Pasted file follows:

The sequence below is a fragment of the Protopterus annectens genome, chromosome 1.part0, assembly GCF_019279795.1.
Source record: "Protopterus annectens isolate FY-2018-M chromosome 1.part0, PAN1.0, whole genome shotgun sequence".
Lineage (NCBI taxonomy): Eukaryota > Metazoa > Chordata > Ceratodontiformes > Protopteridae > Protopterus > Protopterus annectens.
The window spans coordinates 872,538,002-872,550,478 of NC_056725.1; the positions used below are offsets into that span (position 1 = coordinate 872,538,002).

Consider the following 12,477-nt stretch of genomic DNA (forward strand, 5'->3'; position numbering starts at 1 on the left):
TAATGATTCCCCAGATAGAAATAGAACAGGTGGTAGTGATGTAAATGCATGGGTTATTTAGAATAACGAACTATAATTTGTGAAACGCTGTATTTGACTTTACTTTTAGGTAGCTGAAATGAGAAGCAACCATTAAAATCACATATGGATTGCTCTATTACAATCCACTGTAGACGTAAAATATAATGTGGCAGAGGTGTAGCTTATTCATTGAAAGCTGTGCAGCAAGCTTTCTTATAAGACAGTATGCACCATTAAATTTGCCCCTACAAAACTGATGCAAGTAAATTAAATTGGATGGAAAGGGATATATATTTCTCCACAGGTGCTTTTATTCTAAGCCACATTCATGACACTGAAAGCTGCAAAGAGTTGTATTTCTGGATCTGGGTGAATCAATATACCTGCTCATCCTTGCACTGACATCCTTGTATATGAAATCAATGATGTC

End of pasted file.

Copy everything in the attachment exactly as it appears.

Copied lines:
The sequence below is a fragment of the Protopterus annectens genome, chromosome 1.part0, assembly GCF_019279795.1.
Source record: "Protopterus annectens isolate FY-2018-M chromosome 1.part0, PAN1.0, whole genome shotgun sequence".
Lineage (NCBI taxonomy): Eukaryota > Metazoa > Chordata > Ceratodontiformes > Protopteridae > Protopterus > Protopterus annectens.
The window spans coordinates 872,538,002-872,550,478 of NC_056725.1; the positions used below are offsets into that span (position 1 = coordinate 872,538,002).

Consider the following 12,477-nt stretch of genomic DNA (forward strand, 5'->3'; position numbering starts at 1 on the left):
TAATGATTCCCCAGATAGAAATAGAACAGGTGGTAGTGATGTAAATGCATGGGTTATTTAGAATAACGAACTATAATTTGTGAAACGCTGTATTTGACTTTACTTTTAGGTAGCTGAAATGAGAAGCAACCATTAAAATCACATATGGATTGCTCTATTACAATCCACTGTAGACGTAAAATATAATGTGGCAGAGGTGTAGCTTATTCATTGAAAGCTGTGCAGCAAGCTTTCTTATAAGACAGTATGCACCATTAAATTTGCCCCTACAAAACTGATGCAAGTAAATTAAATTGGATGGAAAGGGATATATATTTCTCCACAGGTGCTTTTATTCTAAGCCACATTCATGACACTGAAAGCTGCAAAGAGTTGTATTTCTGGATCTGGGTGAATCAATATACCTGCTCATCCTTGCACTGACATCCTTGTATATGAAATCAATGATGTC